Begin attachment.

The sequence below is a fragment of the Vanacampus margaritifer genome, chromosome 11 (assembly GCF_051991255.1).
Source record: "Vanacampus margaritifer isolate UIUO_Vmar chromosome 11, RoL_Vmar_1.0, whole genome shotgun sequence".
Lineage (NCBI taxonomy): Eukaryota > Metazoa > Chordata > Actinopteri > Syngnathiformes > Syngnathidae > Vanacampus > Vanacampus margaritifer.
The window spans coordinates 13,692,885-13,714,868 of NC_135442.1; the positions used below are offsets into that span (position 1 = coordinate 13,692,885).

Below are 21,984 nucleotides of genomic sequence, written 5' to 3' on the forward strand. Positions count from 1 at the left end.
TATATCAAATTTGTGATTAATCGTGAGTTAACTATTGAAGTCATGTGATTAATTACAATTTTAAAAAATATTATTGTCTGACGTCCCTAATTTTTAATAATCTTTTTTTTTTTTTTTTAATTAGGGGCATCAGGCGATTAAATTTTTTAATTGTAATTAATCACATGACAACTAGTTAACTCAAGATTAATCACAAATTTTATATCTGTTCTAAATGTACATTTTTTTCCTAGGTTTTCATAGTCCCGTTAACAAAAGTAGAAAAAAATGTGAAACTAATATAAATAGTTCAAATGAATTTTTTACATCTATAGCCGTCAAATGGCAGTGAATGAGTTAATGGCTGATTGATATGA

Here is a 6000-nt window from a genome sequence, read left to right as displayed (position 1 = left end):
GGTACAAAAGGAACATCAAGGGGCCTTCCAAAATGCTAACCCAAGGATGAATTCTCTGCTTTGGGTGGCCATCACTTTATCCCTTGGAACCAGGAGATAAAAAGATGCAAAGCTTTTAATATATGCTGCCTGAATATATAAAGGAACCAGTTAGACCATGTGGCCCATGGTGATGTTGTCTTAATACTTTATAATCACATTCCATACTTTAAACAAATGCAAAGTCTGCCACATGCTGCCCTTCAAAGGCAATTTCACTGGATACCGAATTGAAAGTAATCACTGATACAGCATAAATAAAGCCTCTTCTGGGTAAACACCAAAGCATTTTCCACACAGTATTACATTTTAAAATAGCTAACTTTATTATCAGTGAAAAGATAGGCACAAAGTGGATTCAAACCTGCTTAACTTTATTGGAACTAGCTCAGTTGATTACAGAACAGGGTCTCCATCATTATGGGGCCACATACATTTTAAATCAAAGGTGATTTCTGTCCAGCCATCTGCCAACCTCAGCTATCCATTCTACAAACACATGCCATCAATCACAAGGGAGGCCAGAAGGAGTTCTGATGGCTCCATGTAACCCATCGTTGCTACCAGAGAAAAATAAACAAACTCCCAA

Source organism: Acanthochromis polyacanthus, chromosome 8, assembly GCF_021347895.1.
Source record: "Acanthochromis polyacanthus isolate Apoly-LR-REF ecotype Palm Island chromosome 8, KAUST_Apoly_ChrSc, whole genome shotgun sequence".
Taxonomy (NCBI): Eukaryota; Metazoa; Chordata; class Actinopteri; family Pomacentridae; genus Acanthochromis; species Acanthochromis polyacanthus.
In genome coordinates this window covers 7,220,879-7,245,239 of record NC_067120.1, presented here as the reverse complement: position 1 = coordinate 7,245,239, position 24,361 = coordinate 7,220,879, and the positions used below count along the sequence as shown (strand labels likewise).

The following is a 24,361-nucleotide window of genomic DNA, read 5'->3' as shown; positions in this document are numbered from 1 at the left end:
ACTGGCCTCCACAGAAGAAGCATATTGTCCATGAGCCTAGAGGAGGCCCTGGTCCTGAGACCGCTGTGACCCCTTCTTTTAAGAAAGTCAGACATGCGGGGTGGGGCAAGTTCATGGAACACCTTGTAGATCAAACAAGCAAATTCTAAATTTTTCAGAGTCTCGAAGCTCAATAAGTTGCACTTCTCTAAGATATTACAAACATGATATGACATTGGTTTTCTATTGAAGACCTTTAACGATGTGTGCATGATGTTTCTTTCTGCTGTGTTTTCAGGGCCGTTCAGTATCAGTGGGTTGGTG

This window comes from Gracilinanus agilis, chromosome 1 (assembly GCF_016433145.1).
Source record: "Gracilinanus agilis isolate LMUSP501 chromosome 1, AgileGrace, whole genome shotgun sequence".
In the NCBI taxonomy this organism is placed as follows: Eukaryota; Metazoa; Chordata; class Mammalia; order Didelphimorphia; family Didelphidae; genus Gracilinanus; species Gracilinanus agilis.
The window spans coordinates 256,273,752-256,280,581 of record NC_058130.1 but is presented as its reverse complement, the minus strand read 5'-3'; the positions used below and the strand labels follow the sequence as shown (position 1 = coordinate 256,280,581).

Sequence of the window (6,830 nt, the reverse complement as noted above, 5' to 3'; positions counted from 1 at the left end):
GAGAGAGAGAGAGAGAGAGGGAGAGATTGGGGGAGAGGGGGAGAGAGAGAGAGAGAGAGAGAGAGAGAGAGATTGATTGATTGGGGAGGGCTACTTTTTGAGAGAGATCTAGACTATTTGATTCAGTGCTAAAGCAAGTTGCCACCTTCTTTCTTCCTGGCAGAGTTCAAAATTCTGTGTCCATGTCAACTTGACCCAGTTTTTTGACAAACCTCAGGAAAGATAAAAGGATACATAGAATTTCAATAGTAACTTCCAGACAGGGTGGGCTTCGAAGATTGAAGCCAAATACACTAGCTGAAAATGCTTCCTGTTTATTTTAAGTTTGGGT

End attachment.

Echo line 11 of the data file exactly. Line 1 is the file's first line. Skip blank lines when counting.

Taxonomy (NCBI): Eukaryota; Metazoa; Chordata; class Actinopteri; family Pomacentridae; genus Acanthochromis; species Acanthochromis polyacanthus.